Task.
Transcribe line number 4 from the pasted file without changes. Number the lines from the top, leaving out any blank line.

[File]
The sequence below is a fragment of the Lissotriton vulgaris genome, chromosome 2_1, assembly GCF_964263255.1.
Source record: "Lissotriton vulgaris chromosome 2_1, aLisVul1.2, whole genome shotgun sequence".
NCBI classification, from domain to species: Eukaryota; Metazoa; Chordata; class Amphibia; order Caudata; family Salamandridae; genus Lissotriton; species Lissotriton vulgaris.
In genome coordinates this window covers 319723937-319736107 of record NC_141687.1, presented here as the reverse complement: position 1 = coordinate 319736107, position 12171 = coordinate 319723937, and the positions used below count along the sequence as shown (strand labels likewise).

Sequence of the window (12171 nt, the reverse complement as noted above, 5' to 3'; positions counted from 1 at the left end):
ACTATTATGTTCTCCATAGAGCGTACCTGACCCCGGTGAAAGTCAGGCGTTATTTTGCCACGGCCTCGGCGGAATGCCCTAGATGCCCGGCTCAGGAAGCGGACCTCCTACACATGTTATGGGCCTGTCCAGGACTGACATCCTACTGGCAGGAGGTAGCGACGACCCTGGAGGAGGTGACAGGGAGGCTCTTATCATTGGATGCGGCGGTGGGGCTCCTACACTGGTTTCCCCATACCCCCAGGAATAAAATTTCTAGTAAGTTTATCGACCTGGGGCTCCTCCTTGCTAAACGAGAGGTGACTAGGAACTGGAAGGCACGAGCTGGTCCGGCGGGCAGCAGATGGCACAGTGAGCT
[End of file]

In genome coordinates this window covers 319723937-319736107 of record NC_141687.1, presented here as the reverse complement: position 1 = coordinate 319736107, position 12171 = coordinate 319723937, and the positions used below count along the sequence as shown (strand labels likewise).